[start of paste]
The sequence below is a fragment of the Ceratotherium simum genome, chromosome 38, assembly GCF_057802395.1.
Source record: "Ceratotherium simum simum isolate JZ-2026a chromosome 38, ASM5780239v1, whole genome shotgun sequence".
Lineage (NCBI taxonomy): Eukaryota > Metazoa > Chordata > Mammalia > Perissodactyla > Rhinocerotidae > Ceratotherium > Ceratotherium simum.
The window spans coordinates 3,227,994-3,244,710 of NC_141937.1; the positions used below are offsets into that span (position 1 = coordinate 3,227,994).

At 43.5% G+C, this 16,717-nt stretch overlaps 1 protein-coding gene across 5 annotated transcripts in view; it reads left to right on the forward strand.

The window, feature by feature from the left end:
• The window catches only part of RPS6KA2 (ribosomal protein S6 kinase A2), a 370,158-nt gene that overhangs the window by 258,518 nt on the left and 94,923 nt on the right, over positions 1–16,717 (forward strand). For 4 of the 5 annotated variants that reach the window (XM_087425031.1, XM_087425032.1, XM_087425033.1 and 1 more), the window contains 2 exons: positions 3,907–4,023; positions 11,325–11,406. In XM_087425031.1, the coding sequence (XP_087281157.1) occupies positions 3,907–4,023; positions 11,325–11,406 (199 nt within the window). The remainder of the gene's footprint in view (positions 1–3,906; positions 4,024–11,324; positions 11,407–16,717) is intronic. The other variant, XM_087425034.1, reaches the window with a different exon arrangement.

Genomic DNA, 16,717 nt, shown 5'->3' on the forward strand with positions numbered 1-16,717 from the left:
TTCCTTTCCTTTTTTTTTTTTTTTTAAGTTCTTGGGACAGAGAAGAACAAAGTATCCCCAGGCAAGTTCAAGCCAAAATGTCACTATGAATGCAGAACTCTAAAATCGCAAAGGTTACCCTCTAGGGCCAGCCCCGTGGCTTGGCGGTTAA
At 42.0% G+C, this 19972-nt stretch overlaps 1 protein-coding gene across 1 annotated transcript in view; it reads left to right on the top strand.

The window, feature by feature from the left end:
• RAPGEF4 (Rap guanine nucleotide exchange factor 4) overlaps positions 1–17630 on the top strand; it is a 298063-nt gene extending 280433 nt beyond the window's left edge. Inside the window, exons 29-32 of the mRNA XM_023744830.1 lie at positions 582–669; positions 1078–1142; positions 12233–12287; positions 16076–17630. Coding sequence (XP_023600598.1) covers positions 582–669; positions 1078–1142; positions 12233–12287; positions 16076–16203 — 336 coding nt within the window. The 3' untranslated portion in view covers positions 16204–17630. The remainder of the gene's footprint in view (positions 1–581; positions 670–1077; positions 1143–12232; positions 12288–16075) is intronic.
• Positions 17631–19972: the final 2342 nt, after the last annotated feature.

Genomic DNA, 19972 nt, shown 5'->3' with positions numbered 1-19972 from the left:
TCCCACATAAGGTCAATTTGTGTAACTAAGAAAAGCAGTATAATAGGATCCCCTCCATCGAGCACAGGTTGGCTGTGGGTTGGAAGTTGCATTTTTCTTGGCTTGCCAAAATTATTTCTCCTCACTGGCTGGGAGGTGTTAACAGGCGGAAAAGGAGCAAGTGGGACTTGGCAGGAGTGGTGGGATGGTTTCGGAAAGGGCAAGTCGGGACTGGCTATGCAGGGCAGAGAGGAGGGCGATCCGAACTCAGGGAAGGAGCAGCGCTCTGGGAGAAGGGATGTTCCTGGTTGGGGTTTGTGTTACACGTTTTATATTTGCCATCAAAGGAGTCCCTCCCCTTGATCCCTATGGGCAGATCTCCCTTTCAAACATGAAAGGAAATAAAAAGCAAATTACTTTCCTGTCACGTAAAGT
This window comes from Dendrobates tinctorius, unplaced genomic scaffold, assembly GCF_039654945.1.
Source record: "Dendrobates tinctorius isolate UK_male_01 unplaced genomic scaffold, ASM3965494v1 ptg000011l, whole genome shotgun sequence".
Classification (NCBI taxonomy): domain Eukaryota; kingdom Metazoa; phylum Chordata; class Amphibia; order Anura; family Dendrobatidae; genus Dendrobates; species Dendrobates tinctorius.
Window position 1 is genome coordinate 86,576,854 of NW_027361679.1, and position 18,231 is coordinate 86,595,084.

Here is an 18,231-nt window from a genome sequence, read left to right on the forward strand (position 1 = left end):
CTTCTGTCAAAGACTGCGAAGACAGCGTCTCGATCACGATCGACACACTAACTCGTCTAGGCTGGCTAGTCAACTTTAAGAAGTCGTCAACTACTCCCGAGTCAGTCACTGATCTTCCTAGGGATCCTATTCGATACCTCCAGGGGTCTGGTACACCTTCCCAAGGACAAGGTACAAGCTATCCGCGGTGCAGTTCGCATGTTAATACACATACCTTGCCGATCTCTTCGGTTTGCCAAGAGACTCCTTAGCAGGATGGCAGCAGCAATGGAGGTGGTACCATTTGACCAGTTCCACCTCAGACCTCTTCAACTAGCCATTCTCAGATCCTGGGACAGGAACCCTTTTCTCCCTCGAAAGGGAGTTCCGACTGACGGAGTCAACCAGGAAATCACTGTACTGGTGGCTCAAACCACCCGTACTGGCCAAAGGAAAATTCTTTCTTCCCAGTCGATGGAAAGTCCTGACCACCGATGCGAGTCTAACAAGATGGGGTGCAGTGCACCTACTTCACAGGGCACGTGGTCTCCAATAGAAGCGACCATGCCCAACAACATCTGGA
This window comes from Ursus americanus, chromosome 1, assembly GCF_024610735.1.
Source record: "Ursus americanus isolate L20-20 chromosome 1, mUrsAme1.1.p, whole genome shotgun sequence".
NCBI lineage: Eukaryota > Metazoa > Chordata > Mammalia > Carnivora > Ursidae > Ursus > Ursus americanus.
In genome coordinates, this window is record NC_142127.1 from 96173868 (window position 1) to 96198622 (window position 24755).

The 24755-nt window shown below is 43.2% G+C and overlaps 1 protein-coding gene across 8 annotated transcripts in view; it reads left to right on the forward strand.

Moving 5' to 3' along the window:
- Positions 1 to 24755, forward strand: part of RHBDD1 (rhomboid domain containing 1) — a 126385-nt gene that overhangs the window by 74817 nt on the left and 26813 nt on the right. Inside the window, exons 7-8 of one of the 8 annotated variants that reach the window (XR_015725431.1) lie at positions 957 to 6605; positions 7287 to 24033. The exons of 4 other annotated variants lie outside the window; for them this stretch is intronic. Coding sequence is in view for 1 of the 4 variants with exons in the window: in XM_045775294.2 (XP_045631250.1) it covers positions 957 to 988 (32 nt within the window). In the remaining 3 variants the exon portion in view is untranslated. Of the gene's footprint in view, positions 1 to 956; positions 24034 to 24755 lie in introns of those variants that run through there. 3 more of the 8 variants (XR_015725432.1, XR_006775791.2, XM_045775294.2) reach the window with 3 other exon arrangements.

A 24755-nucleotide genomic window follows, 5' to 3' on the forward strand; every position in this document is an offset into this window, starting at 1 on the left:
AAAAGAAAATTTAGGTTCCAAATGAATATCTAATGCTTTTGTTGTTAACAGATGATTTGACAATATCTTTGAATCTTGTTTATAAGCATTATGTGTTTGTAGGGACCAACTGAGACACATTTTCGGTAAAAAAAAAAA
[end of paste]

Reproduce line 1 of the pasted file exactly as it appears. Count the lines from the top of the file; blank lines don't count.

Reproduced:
The sequence below is a fragment of the Ceratotherium simum genome, chromosome 38, assembly GCF_057802395.1.